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Turning Down Tiger

If you were a violinist, and Stradivarius asked you if you wanted to play his violin, would you politely decline? If you were a guitarist and Eric Clapton asked you if you wanted to play his guitar, would you say thanks but no thanks?
If Tiger Woods handed you his driver and asked you if you wanted to try a few drives, could you possibly refuse?
Michelle Wie did.
It happened last Wednesday in Hawaii during the Pro-Am at the Plantation Course the day before the Mercedes Championships began. Woods was in the middle of his round. Wie, who would tee off later in the tee with another group, had been driven in a cart onto the course to meet Tiger.
It was the first meeting between the two and will almost certainly turn out to be an historic one. Woods, quite probably, will be remembered as the greatest player who ever lived by the time his playing days have concluded. The 14-year-old Wie, according to most experts, has a terrific opportunity to become the greatest woman player who ever lived.
The latter statement, by the way, is not meant to put undue pressure on a player who hasnt yet finished her freshman year in high school. Fact is, Wie herself will be unhappy with anything but becoming the best female golfer of all time.
Anyway, here was Wie meeting her idol. And here was that idol asking her to have a few swings with his driver. The temptation must have been a sore one. But Wie is as smart as she is good. So she said, no.
The reason, according to her father B.J., was because she knew the shaft in Woods driver was too stiff. She didnt want to look bad in front of Woods.
Wie, according to Pat McCoy, the manager of technical services at Fujikura, uses an extra stiff 46-inch shaft in her driver. Its a Fujikura Speeder. It weighs 71 grams. Its tip is flexible. Its composition is graphite carbon fiber.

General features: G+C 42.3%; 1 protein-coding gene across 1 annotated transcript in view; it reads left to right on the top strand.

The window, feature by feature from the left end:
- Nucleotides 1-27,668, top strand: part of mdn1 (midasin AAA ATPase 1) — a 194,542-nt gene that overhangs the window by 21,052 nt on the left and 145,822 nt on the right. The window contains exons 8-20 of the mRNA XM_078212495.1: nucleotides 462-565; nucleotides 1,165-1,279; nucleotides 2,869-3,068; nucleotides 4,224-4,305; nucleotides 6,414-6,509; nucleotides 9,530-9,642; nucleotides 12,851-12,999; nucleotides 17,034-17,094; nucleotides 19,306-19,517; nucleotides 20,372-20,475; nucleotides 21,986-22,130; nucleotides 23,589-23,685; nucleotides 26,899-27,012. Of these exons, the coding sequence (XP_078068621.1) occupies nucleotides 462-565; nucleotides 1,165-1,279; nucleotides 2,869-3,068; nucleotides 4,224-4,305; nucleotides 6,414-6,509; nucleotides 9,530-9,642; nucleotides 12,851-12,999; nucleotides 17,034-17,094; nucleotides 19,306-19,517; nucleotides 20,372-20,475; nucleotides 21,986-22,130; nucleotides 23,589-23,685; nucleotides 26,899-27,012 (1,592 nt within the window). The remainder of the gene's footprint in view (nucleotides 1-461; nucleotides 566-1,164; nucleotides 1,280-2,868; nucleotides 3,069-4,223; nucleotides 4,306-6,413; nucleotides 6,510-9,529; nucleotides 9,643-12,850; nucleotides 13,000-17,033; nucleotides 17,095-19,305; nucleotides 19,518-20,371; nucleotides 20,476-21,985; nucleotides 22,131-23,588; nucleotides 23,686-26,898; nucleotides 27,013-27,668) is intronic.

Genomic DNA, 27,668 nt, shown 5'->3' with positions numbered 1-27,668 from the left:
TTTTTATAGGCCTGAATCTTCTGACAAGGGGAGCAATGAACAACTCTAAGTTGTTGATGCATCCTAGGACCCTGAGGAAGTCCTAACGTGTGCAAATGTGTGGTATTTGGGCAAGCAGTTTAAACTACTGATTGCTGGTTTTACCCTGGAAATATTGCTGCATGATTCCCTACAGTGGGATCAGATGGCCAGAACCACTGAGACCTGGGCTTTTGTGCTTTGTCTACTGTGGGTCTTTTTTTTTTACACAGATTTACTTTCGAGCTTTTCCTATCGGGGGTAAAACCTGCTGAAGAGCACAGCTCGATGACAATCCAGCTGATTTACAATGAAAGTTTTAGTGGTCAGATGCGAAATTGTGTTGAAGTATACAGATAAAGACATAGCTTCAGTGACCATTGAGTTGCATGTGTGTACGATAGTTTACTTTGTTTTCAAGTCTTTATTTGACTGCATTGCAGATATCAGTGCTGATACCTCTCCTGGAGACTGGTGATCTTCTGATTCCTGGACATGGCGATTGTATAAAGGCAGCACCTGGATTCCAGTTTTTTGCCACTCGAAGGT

Woods, according to sources, uses a 44 inch shaft in his driver. Its a steel prototype. It weighs approximately 120 grams. Its tip is very rigid. Its composition is steel.
Two very different weapons. Wies specs are the way they are because her best launch angle is different. Its more important for her to get the ball in the air faster. If she had tried Woods driver, McCoy said, it would have been difficult for her.
She probably could have made it work, McCoy said, but it probably wouldnt have been optimum for her.
Part of the problem is that even though both play shafts labeled extra stiff, there are varying degrees of extra stiff. Tigers driver is probably four times stiffer than Michelles, McCoy said. McCoy also said Woods swing speed is about 18 miles per hour faster than Wies.
The interesting thing about this is that Wie knew all these differences were significant. She knew it would be difficult to impress him without her own club.
This is the kind of precocity we got from Woods at the same age. Woods played in his first PGA Tour event as an amateur when he was 16. Wie will play in her first PGA Tour event this week at the Sony Open. To repeat, she is just 14, half Woods current age. Tuesday she played a practice round with Ernie Els.
All of which begs this question: Who hit the ball farther when they were 14 years old, Woods or Wie. Thats the virtual reality competition Id like to see.
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